About Those Death Panels

As we’ve noted in this space in the past – while no health insurance provider has a room with the words “Death Panel” on an embossed brass plate on the door, the notion of allocation of services, including life-saving ones, to make sure scarce supplies of life-extending medicine and treatment go to the people who’ll gain the most usable lifespan, has been around for a long time.  It’s an integral part of the HMO business model.

In other words, if they’ve got one liver available, and one person on the transplant list is a 32 year old marathon-running woman who’s never smoked, and one is a 62 year old diabetic smoker, you can guess who’s going to get the liver, and who’s going on “palliative care” right?

And while that decision may not be made by people whose job title says “Death Panelist”, if you’re the 62 year old diabetic, it’s all tomayto tomahto, right?

Anyway – to those who thought calling the above the equivalent of a “death panel’ was overreach, I present this:

About one-year ago, Gov. Jerry Brown signed the state’s assisted-suicide bill into law. It fully went into effect this June, with the opening of the first clinic. While there is no data on the number of California assisted-suicides, Oregon recorded over 130 last year as part of their legalized physician-assisted death program.

Now, one young mother says her insurance company denied her coverage for chemotherapy treatment after originally agreeing to provide the fiscal support for it, but indicated it would be willing to pay for assisted suicide instead.

No, it’s not just one woman:

Packer attends meetings with others suffering from terminal illnesses. She indicates that the tone of those meetings have changed since the California assisted-suicide law was enacted.

“As soon as this law was passed – and you see it everywhere, when these laws are passed – patients fighting for a longer life end up getting denied treatment, because this will always be the cheapest option.”

Packer attends a support group for terminally ill patients. She said legally sanctioned suicide has changed the tone of the meetings, which used to be “positive and encouraging.” With patients under new societal pressure to kill themselves, she said meetings “became negative, and it started consuming people. And then they said, ‘You know what? I wish I could just end it.’”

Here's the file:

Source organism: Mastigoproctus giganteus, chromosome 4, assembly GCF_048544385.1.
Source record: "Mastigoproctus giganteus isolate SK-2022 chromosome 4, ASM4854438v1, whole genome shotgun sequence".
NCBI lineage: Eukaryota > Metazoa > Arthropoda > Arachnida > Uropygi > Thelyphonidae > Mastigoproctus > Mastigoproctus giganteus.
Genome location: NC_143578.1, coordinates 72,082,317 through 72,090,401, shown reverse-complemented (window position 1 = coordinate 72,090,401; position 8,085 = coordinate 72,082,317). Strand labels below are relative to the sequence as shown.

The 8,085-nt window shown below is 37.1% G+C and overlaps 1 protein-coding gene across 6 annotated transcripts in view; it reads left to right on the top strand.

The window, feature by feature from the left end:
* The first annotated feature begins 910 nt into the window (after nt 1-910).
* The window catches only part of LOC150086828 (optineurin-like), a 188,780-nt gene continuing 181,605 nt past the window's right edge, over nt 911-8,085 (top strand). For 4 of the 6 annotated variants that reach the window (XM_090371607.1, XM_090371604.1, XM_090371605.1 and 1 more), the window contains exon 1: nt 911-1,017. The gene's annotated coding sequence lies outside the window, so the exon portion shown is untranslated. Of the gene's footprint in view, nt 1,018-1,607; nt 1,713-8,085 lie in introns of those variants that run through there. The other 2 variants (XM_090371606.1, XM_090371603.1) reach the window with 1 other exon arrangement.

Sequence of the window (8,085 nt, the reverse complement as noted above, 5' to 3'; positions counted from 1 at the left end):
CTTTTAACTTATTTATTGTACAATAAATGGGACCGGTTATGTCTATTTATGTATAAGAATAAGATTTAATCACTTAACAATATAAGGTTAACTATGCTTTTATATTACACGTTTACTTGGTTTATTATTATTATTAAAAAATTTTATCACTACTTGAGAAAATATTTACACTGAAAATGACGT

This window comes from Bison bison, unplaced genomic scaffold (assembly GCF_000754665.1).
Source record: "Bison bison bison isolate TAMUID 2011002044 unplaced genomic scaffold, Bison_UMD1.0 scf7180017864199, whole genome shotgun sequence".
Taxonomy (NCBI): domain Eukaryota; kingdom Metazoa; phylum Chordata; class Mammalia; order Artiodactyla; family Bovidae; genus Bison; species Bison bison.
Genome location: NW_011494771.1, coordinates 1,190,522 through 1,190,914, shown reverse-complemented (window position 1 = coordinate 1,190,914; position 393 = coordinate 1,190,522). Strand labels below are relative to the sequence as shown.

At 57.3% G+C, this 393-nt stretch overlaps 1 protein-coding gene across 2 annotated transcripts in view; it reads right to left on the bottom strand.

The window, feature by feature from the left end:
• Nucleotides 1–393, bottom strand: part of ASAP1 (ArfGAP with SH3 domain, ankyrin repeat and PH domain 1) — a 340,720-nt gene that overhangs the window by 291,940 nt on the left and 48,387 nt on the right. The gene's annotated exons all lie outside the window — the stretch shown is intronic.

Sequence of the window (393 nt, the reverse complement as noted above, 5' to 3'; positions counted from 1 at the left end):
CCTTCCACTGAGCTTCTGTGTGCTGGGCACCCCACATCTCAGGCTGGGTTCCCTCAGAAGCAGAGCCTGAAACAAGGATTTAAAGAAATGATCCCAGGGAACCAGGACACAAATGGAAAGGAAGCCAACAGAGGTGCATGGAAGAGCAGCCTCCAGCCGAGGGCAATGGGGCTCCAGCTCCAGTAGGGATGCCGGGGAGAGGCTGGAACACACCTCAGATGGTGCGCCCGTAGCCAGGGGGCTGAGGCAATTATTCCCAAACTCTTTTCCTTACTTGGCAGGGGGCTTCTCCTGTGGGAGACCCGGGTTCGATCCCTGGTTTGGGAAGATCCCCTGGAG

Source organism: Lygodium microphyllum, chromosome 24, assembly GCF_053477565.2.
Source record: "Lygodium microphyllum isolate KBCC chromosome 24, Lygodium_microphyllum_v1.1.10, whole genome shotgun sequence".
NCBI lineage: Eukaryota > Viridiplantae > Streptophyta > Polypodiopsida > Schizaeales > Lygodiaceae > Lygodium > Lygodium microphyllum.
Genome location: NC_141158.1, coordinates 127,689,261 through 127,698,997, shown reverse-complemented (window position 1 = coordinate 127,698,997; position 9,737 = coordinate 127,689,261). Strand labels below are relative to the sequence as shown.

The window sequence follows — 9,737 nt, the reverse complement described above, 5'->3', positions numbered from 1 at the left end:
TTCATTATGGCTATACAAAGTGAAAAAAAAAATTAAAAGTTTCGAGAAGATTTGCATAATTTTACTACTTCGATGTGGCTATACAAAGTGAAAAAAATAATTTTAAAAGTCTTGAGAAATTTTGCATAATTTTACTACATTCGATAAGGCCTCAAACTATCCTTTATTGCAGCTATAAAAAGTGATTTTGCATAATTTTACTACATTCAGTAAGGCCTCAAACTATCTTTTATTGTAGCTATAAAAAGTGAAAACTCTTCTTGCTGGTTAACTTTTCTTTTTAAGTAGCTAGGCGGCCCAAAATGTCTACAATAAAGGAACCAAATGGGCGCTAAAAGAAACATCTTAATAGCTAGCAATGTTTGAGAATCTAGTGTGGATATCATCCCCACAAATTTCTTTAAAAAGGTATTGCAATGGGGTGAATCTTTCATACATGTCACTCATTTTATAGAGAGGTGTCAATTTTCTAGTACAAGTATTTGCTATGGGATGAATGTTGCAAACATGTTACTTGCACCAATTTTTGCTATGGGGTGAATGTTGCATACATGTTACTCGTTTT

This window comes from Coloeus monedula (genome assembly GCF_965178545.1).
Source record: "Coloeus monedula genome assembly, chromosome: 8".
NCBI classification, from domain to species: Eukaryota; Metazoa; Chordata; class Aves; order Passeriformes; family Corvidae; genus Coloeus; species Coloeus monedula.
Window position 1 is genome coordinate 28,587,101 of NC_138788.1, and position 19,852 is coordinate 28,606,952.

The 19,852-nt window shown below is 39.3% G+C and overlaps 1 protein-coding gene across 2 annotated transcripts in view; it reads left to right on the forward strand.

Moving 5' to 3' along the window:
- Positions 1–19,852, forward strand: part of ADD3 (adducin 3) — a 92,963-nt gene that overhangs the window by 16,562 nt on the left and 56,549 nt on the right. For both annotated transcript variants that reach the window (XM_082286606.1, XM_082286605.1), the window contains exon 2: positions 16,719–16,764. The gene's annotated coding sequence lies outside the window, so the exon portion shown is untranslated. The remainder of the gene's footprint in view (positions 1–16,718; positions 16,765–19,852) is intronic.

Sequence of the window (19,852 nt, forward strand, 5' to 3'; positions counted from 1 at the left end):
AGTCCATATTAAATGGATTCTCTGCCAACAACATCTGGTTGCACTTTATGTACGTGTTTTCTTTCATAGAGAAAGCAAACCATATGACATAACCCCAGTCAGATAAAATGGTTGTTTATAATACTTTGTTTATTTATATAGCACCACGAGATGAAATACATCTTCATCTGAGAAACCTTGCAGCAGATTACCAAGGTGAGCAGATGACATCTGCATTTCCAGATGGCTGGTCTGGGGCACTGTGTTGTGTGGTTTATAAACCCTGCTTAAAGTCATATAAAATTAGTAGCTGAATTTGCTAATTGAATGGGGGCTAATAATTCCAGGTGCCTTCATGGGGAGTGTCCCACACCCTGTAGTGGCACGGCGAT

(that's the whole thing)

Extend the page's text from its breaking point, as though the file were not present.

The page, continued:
There’s a website for patients concerned that insurance companies under price pressure  are trying to strongarm them into killing themeselves.

Yep.  It’s come to this.

So – you can’t keep your doctor, or the plan you like, your prices are going to rise, and if your life is inconveniently expensive for your insurer, it will try to kill you.

Thanks, Obama.

11 thoughts on “About Those Death Panels

  1. We could argue that the liver will go to the person who is more liberal, no? Sorry to be so cynical, but at a certain point it will probably become true. And this is yet more evidence of how “liberal” too often means “person who can not envision forseeable consequences of actions.”

  2. More likely there’s be a room full of livers and only $20,000 left in the budget. One person gets a liver and the rest of the livers go to waste.

    20 years later everyone forgets there was a time when people got new livers.

  3. Itd be sweet justice if someday the people who promised there wouldnt be death panels would have their fate decided by one.

  4. Really, the whole deal reminds me a lot of something I noted to leftists during the Terri Schiavo debacle in 2005; there are reasons you don’t want the heirs, or other financially responsible parties, making the decision to pull the plug. Oddly, none of them seemed to clue in why they wouldn’t want this to happen–the cynical side of me wondered whether they were planning a Michael Schiavo event for their parents or something.

  5. When I was a kid, in the 1960s, you would occasionally see another kid who looked a little odd. Our parents told us they were called “mongoloids”, because of the shape of their eyes.
    Then, in the 70s and early 80s, instead of “mongoloids”, we started calling them “downs syndrome babies”, which was supposed to be a kinder name for them.
    Then in the late 80s you stopped seeing them at all. They were aborted before they were born. Now I wonder about the change from “mongoloid” to “downs syndrome babies” and I wonder just how that came about. “Mongoloid” describes a type of person. “Downs syndrome” describes a disease.

  6. I think the transition to “Down’s” was because “Mongoloid” is also an anthropological term referring to many of the peoples of Asia, and when people of that description started coming to U.S. medical schools and such, they not surprisingly objected to the dual usage.

    I periodically see Down’s kids at “fundagelical” churches, especially at homeschool gatherings, yet today. Very occasionally elsewhere, but you’re right that most of the population just aborts them. Very sad.

  7. The population of Iceland is a little less than the population of Minneapolis. They regularly have disputes with the Brits over Icelandic fisheries. I’m not saying that the US navy is going to go to war against the Brits over Icelandic fishing rights, but Iceland is a small country much more dependent on international norms, as enforced by the US, than is Ecuador.
    Iceland is a NATO country. Ecuador is not.

  8. You are probably sick of me saying this, but “Intended Consequence”. Oh, who are we kidding, not probably but definitely, alas ’tis true.

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